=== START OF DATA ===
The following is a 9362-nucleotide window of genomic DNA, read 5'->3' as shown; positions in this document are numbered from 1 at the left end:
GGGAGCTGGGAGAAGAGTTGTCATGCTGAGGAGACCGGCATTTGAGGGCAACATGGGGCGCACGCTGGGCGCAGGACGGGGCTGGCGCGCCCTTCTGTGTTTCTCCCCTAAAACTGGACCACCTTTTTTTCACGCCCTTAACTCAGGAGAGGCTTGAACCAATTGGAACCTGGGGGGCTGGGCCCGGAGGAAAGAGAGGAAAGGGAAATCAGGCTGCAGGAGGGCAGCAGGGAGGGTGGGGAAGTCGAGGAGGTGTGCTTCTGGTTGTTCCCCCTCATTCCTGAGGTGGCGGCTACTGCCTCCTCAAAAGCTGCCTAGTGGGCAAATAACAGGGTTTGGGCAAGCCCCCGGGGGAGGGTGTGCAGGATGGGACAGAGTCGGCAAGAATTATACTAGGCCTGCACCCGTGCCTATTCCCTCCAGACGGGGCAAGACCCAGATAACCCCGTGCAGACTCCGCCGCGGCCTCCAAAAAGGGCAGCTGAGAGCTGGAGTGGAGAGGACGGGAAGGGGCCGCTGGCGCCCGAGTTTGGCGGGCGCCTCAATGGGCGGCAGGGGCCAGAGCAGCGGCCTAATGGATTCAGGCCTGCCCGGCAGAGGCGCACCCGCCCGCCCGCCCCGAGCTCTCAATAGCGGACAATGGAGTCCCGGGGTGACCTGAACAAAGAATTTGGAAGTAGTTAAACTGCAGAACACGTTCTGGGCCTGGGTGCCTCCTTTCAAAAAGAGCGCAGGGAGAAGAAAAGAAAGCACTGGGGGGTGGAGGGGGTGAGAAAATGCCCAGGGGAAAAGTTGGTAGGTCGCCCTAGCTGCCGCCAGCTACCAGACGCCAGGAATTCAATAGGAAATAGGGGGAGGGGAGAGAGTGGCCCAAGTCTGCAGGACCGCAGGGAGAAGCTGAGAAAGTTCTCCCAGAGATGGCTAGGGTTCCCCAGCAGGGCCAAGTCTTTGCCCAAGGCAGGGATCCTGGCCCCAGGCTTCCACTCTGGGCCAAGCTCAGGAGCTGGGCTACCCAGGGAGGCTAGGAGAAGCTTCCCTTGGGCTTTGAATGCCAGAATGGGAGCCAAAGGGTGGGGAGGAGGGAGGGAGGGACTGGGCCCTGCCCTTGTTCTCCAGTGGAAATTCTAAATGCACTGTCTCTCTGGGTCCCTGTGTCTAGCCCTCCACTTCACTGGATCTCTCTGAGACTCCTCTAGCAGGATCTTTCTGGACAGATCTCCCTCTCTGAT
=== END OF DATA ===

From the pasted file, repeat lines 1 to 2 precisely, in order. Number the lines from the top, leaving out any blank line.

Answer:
The following is a 9362-nucleotide window of genomic DNA, read 5'->3' as shown; positions in this document are numbered from 1 at the left end:
GGGAGCTGGGAGAAGAGTTGTCATGCTGAGGAGACCGGCATTTGAGGGCAACATGGGGCGCACGCTGGGCGCAGGACGGGGCTGGCGCGCCCTTCTGTGTTTCTCCCCTAAAACTGGACCACCTTTTTTTCACGCCCTTAACTCAGGAGAGGCTTGAACCAATTGGAACCTGGGGGGCTGGGCCCGGAGGAAAGAGAGGAAAGGGAAATCAGGCTGCAGGAGGGCAGCAGGGAGGGTGGGGAAGTCGAGGAGGTGTGCTTCTGGTTGTTCCCCCTCATTCCTGAGGTGGCGGCTACTGCCTCCTCAAAAGCTGCCTAGTGGGCAAATAACAGGGTTTGGGCAAGCCCCCGGGGGAGGGTGTGCAGGATGGGACAGAGTCGGCAAGAATTATACTAGGCCTGCACCCGTGCCTATTCCCTCCAGACGGGGCAAGACCCAGATAACCCCGTGCAGACTCCGCCGCGGCCTCCAAAAAGGGCAGCTGAGAGCTGGAGTGGAGAGGACGGGAAGGGGCCGCTGGCGCCCGAGTTTGGCGGGCGCCTCAATGGGCGGCAGGGGCCAGAGCAGCGGCCTAATGGATTCAGGCCTGCCCGGCAGAGGCGCACCCGCCCGCCCGCCCCGAGCTCTCAATAGCGGACAATGGAGTCCCGGGGTGACCTGAACAAAGAATTTGGAAGTAGTTAAACTGCAGAACACGTTCTGGGCCTGGGTGCCTCCTTTCAAAAAGAGCGCAGGGAGAAGAAAAGAAAGCACTGGGGGGTGGAGGGGGTGAGAAAATGCCCAGGGGAAAAGTTGGTAGGTCGCCCTAGCTGCCGCCAGCTACCAGACGCCAGGAATTCAATAGGAAATAGGGGGAGGGGAGAGAGTGGCCCAAGTCTGCAGGACCGCAGGGAGAAGCTGAGAAAGTTCTCCCAGAGATGGCTAGGGTTCCCCAGCAGGGCCAAGTCTTTGCCCAAGGCAGGGATCCTGGCCCCAGGCTTCCACTCTGGGCCAAGCTCAGGAGCTGGGCTACCCAGGGAGGCTAGGAGAAGCTTCCCTTGGGCTTTGAATGCCAGAATGGGAGCCAAAGGGTGGGGAGGAGGGAGGGAGGGACTGGGCCCTGCCCTTGTTCTCCAGTGGAAATTCTAAATGCACTGTCTCTCTGGGTCCCTGTGTCTAGCCCTCCACTTCACTGGATCTCTCTGAGACTCCTCTAGCAGGATCTTTCTGGACAGATCTCCCTCTCTGAT